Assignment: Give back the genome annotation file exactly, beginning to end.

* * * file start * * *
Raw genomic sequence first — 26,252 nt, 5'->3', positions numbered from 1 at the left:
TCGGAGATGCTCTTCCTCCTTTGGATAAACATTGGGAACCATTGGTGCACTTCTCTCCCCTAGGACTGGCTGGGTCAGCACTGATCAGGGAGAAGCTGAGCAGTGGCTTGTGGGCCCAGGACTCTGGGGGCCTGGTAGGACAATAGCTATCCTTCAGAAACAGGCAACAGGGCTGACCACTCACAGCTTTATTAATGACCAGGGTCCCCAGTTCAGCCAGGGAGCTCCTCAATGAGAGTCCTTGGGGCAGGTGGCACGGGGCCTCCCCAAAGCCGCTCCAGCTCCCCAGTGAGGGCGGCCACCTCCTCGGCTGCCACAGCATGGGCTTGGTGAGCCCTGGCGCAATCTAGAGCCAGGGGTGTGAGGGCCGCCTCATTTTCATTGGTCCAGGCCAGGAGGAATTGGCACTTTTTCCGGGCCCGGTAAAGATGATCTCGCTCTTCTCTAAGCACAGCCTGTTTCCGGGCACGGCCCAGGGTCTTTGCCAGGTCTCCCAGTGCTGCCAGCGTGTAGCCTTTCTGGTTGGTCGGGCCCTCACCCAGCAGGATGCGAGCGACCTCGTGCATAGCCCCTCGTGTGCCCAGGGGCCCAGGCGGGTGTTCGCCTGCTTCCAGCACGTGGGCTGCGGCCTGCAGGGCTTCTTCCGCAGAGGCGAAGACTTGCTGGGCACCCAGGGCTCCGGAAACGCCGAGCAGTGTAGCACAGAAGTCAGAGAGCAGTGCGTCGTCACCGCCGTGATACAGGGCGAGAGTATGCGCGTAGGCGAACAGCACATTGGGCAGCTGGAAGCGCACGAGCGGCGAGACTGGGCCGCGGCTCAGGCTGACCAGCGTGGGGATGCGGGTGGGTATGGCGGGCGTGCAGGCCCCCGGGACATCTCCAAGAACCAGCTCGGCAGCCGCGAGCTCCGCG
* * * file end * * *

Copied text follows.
Raw genomic sequence first — 26,252 nt, 5'->3', positions numbered from 1 at the left:
TCGGAGATGCTCTTCCTCCTTTGGATAAACATTGGGAACCATTGGTGCACTTCTCTCCCCTAGGACTGGCTGGGTCAGCACTGATCAGGGAGAAGCTGAGCAGTGGCTTGTGGGCCCAGGACTCTGGGGGCCTGGTAGGACAATAGCTATCCTTCAGAAACAGGCAACAGGGCTGACCACTCACAGCTTTATTAATGACCAGGGTCCCCAGTTCAGCCAGGGAGCTCCTCAATGAGAGTCCTTGGGGCAGGTGGCACGGGGCCTCCCCAAAGCCGCTCCAGCTCCCCAGTGAGGGCGGCCACCTCCTCGGCTGCCACAGCATGGGCTTGGTGAGCCCTGGCGCAATCTAGAGCCAGGGGTGTGAGGGCCGCCTCATTTTCATTGGTCCAGGCCAGGAGGAATTGGCACTTTTTCCGGGCCCGGTAAAGATGATCTCGCTCTTCTCTAAGCACAGCCTGTTTCCGGGCACGGCCCAGGGTCTTTGCCAGGTCTCCCAGTGCTGCCAGCGTGTAGCCTTTCTGGTTGGTCGGGCCCTCACCCAGCAGGATGCGAGCGACCTCGTGCATAGCCCCTCGTGTGCCCAGGGGCCCAGGCGGGTGTTCGCCTGCTTCCAGCACGTGGGCTGCGGCCTGCAGGGCTTCTTCCGCAGAGGCGAAGACTTGCTGGGCACCCAGGGCTCCGGAAACGCCGAGCAGTGTAGCACAGAAGTCAGAGAGCAGTGCGTCGTCACCGCCGTGATACAGGGCGAGAGTATGCGCGTAGGCGAACAGCACATTGGGCAGCTGGAAGCGCACGAGCGGCGAGACTGGGCCGCGGCTCAGGCTGACCAGCGTGGGGATGCGGGTGGGTATGGCGGGCGTGCAGGCCCCCGGGACATCTCCAAGAACCAGCTCGGCAGCCGCGAGCTCCGCG